On the ground floor of the national library in downtown Baghdad, piles of embers still sent an eerie heat into the darkness Thursday. The remnants of a staircase rose precariously from the old stone floors. Library workers trailed mournfully among the piles of soot, their faces smudged.
Some point out that the Iraqi Oil Ministry building was spared, while museums and hospitals were sacked. Baghdad University has been turned into a U.S. military compound; Iraqi civilians aren’t allowed to enter.
“We need freedom, yes, but not this freedom,” said Abdul Rahmad Hamed, who teaches history at the university. “This is destruction, and I feel awful for my people.”
Until the war, there stood on the banks of the Tigris River a cool stone haven for artists and intellectuals. Amal Khudeiri, 64, spent a decade turning the old house into a shaded complex of artists’ studios and salons. Khudeiri’s aim was to showcase and revive her nation’s handicrafts.
She hosted art exhibits and poetry nights. Hibiscus and violets bloomed in the garden. Out back, beyond the ornate doors, the river stretched smooth and long.
This week, dust streams in the shattered windows. The floors are a mess of oil paint tubes, broken Beethoven records and shredded books. What looters couldn’t cart off, they smashed.
When Khudeiri saw the damage, she fell into a tearful rage. “What have I done?” she cried. “I am not the government. I am not the party.”
The national theater is also a jumble of broken wood, smashed glass and sandbags. Upturned tables cover the missing lobby windows to prevent more damage. Overhead, the marquee still splashes an advertisement for a play called “The Thieves.”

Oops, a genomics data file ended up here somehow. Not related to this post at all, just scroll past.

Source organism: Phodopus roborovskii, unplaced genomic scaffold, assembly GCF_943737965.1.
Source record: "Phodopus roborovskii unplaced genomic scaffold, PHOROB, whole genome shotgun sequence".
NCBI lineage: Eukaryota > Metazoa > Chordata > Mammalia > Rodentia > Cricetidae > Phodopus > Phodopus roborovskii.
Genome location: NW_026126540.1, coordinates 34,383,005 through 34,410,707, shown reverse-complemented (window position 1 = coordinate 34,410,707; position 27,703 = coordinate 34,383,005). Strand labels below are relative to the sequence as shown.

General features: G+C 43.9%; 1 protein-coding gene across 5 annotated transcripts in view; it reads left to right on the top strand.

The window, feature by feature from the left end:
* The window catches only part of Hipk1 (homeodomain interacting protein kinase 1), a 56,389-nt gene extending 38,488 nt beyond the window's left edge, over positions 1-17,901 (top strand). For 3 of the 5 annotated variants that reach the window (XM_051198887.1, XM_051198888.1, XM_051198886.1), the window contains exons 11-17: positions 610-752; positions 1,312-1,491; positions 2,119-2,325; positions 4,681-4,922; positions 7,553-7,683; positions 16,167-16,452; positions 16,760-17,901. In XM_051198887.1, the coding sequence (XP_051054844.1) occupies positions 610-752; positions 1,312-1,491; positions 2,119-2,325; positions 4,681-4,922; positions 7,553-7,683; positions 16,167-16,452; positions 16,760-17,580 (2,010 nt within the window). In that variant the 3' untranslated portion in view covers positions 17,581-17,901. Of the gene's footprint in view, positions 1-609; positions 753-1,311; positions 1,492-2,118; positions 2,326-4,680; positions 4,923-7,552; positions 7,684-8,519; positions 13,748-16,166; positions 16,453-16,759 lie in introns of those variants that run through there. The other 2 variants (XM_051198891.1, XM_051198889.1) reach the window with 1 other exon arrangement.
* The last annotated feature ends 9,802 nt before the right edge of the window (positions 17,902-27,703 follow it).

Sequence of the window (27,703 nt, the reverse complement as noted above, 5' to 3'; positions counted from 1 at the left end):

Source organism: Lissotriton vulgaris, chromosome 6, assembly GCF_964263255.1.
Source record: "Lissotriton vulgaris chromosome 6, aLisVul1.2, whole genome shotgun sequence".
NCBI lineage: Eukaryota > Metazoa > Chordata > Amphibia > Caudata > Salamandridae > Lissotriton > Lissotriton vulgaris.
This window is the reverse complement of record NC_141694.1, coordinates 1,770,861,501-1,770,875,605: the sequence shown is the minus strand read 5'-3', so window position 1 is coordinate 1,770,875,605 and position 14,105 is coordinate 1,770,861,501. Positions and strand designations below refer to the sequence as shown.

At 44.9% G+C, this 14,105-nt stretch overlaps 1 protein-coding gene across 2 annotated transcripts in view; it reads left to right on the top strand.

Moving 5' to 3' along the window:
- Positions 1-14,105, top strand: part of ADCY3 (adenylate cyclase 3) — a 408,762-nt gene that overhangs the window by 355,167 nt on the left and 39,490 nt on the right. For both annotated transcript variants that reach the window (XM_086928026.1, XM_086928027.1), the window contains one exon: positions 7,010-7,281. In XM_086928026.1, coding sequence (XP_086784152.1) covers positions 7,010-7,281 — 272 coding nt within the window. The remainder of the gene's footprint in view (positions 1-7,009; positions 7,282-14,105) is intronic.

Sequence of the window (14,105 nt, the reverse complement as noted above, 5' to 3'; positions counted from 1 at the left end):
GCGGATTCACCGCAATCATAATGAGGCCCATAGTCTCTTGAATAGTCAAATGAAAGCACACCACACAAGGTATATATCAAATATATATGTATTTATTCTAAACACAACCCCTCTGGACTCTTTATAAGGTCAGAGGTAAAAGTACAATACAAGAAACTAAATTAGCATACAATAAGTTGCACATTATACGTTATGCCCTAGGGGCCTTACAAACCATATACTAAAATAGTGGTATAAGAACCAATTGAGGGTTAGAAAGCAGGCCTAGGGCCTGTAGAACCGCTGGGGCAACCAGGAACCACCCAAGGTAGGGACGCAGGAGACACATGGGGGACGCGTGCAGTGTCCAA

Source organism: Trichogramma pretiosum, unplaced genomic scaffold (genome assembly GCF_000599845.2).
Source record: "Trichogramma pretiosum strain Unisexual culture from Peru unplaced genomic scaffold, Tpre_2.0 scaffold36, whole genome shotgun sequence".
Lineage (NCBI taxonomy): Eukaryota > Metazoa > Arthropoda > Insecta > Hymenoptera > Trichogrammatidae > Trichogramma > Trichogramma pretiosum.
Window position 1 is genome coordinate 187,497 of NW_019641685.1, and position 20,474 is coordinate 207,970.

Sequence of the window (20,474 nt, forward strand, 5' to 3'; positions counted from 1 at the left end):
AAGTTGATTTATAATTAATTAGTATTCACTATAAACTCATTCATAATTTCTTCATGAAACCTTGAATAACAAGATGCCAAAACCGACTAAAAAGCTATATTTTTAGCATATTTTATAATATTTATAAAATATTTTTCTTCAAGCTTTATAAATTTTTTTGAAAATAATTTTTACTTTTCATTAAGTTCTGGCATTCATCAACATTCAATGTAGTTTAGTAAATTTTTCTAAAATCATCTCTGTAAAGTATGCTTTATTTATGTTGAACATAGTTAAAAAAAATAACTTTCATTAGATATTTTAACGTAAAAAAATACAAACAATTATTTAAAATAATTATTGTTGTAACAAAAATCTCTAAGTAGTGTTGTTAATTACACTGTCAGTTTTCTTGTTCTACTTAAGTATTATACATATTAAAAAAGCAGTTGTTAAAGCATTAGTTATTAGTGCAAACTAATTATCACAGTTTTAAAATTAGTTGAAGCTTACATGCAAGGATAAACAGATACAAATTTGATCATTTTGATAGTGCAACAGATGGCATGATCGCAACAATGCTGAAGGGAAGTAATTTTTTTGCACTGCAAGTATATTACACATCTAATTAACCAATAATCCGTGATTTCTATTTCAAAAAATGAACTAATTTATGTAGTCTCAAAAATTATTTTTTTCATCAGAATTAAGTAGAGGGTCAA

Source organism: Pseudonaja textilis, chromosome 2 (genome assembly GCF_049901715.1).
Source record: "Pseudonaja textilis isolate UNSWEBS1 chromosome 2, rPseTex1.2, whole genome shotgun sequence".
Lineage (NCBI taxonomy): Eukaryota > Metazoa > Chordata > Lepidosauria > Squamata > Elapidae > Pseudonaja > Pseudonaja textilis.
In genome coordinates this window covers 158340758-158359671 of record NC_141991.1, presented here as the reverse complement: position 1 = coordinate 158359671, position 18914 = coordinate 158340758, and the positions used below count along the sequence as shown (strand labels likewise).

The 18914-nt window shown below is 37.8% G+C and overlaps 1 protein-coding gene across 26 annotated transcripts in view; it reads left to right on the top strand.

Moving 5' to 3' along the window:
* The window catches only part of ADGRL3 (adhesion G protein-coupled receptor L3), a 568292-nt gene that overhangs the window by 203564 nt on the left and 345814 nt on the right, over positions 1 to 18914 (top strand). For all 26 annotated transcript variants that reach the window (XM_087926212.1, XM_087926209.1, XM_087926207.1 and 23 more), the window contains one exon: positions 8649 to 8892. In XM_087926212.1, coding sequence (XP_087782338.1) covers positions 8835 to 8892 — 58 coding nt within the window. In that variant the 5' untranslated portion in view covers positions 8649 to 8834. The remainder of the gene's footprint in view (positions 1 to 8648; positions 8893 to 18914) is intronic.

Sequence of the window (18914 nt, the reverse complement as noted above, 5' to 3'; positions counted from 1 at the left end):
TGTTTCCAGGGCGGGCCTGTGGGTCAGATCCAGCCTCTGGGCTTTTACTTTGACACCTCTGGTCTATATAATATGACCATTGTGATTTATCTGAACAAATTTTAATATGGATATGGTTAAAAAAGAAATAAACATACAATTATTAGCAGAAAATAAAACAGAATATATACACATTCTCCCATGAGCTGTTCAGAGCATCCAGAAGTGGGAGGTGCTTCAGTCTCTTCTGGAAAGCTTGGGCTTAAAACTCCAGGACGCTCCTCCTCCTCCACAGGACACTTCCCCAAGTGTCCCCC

At the national music school, three teachers sought to stand their ground but were forced to flee.
“We were afraid,” said Abu Mohammed, 48, who taught psychology and music. “We realized we couldn’t protect the building. We came back three days later, and it was as you now see it.”
In the courtyard, sheet music lies crumpled in the fountain. A tangled mess of keys is all that is left of a piano. Mohammed walks through the rooms in a daze. At first he is reticent; he says he is afraid Hussein will return. But then he turns defiant.
“I don’t care,” he said. “In a way, I’m not sorry. You know why? We wanted freedom; we wanted to breathe fresh air. Saddam Hussein destroyed us.”
In a city where many institutional records have been burned or destroyed, it could take months for an in-depth accounting of what has been stolen and lost.
On Thursday, the United States announced that it had sent federal investigators to Iraq to help find those responsible for the looting and to locate stolen items.
As many as 25 FBI agents and Justice Department investigators will participate in the inquiry, which will include cooperating with Interpol to track artifacts on both the open and black markets.
“Let me just say that we recognize the importance of these treasures to the Iraqi people and, as well, to the world as a whole,” said FBI Director Robert S. Mueller III. “And we are firmly committed to doing whatever we can in order to secure the return of these treasures to the people of Iraq.”
Stack reported from Baghdad, Meyer from Washington. Times staff writer Sergei L. Loiko in Baghdad contributed to this report.